Morrison Point Road where I noticed a section had collapsed, spilling a carload of rock while exposing the skeleton of its makeup. Flat stones, ranging from car hubcap to coffee-table-top in size were stacked course by course in an interlocking design of two thinner outer walls that leaned into each other. Like a saw-horse, the sides approached towards the top without meeting and were spanned at intervals by large tie-stones that served as beams between the two faces. The hollow within the structure was filled with stone rubble, adding mass and support all round. The whole effect had a certain grace; the massiveness of the thing was striking as each foot of wall seemed to hold a ton of stone.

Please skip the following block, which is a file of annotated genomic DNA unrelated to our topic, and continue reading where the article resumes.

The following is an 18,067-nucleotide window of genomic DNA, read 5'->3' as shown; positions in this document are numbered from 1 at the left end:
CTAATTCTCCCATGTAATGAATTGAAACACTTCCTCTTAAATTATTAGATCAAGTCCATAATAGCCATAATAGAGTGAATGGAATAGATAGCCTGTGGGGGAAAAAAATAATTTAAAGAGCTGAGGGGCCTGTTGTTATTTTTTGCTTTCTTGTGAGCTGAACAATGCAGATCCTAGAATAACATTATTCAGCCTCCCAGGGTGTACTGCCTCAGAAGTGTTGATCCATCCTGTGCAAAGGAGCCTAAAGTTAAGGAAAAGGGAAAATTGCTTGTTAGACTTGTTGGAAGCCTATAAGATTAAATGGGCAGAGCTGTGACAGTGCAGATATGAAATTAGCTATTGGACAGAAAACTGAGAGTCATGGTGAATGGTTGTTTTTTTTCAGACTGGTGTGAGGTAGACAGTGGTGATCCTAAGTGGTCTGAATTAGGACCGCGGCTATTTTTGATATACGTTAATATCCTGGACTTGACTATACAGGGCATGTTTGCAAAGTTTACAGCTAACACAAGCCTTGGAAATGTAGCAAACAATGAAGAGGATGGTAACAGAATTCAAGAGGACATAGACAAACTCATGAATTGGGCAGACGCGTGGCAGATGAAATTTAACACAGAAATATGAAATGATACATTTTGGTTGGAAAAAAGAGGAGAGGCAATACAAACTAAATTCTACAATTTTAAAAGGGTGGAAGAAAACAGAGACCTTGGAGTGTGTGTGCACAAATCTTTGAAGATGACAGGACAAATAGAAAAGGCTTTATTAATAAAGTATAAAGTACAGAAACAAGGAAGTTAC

The walls of Morrison Point hold a mystique that stretches beyond, not unlike
Stonehenge in a way. They hold a sense of continuity, the ordinary work of people throughout history. As Ainsworth shows me the process of assembling his walls I ask about the unseen qualities of handling ancient rock and whether the material suggests an order of its own.
“Maybe it’s a kind of silly thing to say, but yes, I feel that way,” he confides. “I love doing the jigsaw puzzle of putting them together, finding the right stones…the ones that look like they should be together. At first I used a masonry level to keep the walls as even as possible. Now I do it pretty well by eye.”
Ainsworth puts his hand on the top ridge of his wall. “I try to save triangular stones for here so they stand vertically with a flat base. I got the idea from the Morrison Point fences and also from looking at pictures of walls in
, in particular the walls of the Cotswold region. I’ve been told they built them this way so that sheep wouldn’t jump over…most things had a purpose: they were not done for decoration,” he summarizes. England